Yankees playoffs: The Bronx Beast has Awoken in the ALCS

(Photo by Abbie Parr/Getty Images)
(Photo by Abbie Parr/Getty Images) /
4 of 7
(Photo by Mike Stobe/Getty Images) /

And I do Mean Storm

That trueism reared its head in another significant series moment. With the Yankees storming back in game four, and everyone able to tell that the series was on the line, Headley fell down between first and second.

In a rash of plays, when a more measured approach might have served the Astros better, the first basemen threw the ball to second as Headley scrambled towards the bag. Altuve admitted that, due to his diminutive size, he had to back away from the bag just to be able to catch the ball:

"“Me, I’m 5’ 5”,” Altuve said. “Headley is six-something. He blocked me and I had to step back to catch the ball. If I didn’t do it, I don’t think I catch that ball.” But by backing away, Altuve lost the sure out."

His physical limitations allowed just enough room for Headley to find the bag, and the Yankees to find their way all the way back. In a tight series in which every play counts, those kinds of plays have made it seem the Yankees are growing bigger and more imposing, while the Astros are shrinking in size and away from the action.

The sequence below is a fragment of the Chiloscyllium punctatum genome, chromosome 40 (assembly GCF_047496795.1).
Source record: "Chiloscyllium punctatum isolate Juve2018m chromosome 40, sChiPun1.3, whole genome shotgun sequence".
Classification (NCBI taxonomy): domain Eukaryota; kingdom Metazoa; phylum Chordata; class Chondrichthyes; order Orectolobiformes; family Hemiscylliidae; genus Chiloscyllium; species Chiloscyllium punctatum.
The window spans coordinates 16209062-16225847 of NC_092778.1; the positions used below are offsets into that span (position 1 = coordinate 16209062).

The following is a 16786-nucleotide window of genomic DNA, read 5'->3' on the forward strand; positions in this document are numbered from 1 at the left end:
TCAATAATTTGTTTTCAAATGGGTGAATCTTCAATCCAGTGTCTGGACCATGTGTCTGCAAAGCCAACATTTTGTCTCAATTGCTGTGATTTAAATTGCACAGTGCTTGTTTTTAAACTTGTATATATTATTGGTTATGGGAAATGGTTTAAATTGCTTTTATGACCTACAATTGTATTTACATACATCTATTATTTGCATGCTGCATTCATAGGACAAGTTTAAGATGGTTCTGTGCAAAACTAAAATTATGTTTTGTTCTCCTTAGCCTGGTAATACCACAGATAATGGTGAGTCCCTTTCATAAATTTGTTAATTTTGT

That’s what happens when you bring back not just your own ghosts, but your opponents.

Losing begets Losing

The ramifications of that game four loss went far beyond the 2017 playoffs. For Astros fans, it brought back the specter of the game four, 2015 ALDS loss to eventual World Series champion, Kansas City.

Houston entered game four ahead in that series, two to one. And they entered the eighth inning of that game up by four runs. But the Astros bullpen imploded, blew that late inning lead, and Houston lost the game.

Two days later, they lost the series.

If you feel little emotional reaction to reading this, you are not an Astros fan. The similarities were not lost on they, or the players. And it was a big part of their desultory disposition after losing both games four and five.

One thing the Houston players did feel confident about, though, was that they never want to see Yankees stadium again.